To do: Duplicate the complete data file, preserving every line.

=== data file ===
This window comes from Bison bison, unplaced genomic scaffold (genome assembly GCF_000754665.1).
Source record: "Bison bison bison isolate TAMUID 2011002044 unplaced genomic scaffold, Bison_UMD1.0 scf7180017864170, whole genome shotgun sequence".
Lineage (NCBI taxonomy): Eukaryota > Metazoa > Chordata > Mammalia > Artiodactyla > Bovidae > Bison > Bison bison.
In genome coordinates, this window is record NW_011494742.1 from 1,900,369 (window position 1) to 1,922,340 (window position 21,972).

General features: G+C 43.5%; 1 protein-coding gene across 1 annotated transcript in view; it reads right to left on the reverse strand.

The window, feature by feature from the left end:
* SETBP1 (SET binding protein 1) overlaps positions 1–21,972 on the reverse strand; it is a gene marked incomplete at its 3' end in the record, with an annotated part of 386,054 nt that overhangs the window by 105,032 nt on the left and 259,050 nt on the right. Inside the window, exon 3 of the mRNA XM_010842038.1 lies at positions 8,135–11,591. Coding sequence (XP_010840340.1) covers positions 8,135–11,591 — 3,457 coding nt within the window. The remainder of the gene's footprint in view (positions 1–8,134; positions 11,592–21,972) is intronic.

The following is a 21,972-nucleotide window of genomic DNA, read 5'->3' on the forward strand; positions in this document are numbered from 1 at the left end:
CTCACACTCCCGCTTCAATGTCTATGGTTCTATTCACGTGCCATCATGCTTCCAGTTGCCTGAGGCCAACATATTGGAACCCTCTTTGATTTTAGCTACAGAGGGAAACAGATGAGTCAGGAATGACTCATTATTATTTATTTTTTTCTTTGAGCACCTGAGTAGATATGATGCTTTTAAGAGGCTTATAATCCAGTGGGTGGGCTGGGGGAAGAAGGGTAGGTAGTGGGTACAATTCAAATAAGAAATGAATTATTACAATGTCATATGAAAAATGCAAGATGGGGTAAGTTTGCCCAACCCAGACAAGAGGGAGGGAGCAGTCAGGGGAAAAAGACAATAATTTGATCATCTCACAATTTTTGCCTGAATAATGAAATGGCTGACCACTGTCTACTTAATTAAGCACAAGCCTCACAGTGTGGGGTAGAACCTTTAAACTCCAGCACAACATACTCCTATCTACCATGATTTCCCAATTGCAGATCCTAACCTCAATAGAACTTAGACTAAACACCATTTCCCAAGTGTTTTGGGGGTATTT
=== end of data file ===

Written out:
This window comes from Bison bison, unplaced genomic scaffold (genome assembly GCF_000754665.1).
Source record: "Bison bison bison isolate TAMUID 2011002044 unplaced genomic scaffold, Bison_UMD1.0 scf7180017864170, whole genome shotgun sequence".
Lineage (NCBI taxonomy): Eukaryota > Metazoa > Chordata > Mammalia > Artiodactyla > Bovidae > Bison > Bison bison.
In genome coordinates, this window is record NW_011494742.1 from 1,900,369 (window position 1) to 1,922,340 (window position 21,972).

General features: G+C 43.5%; 1 protein-coding gene across 1 annotated transcript in view; it reads right to left on the reverse strand.

The window, feature by feature from the left end:
* SETBP1 (SET binding protein 1) overlaps positions 1–21,972 on the reverse strand; it is a gene marked incomplete at its 3' end in the record, with an annotated part of 386,054 nt that overhangs the window by 105,032 nt on the left and 259,050 nt on the right. Inside the window, exon 3 of the mRNA XM_010842038.1 lies at positions 8,135–11,591. Coding sequence (XP_010840340.1) covers positions 8,135–11,591 — 3,457 coding nt within the window. The remainder of the gene's footprint in view (positions 1–8,134; positions 11,592–21,972) is intronic.

The following is a 21,972-nucleotide window of genomic DNA, read 5'->3' on the forward strand; positions in this document are numbered from 1 at the left end:
CTCACACTCCCGCTTCAATGTCTATGGTTCTATTCACGTGCCATCATGCTTCCAGTTGCCTGAGGCCAACATATTGGAACCCTCTTTGATTTTAGCTACAGAGGGAAACAGATGAGTCAGGAATGACTCATTATTATTTATTTTTTTCTTTGAGCACCTGAGTAGATATGATGCTTTTAAGAGGCTTATAATCCAGTGGGTGGGCTGGGGGAAGAAGGGTAGGTAGTGGGTACAATTCAAATAAGAAATGAATTATTACAATGTCATATGAAAAATGCAAGATGGGGTAAGTTTGCCCAACCCAGACAAGAGGGAGGGAGCAGTCAGGGGAAAAAGACAATAATTTGATCATCTCACAATTTTTGCCTGAATAATGAAATGGCTGACCACTGTCTACTTAATTAAGCACAAGCCTCACAGTGTGGGGTAGAACCTTTAAACTCCAGCACAACATACTCCTATCTACCATGATTTCCCAATTGCAGATCCTAACCTCAATAGAACTTAGACTAAACACCATTTCCCAAGTGTTTTGGGGGTATTT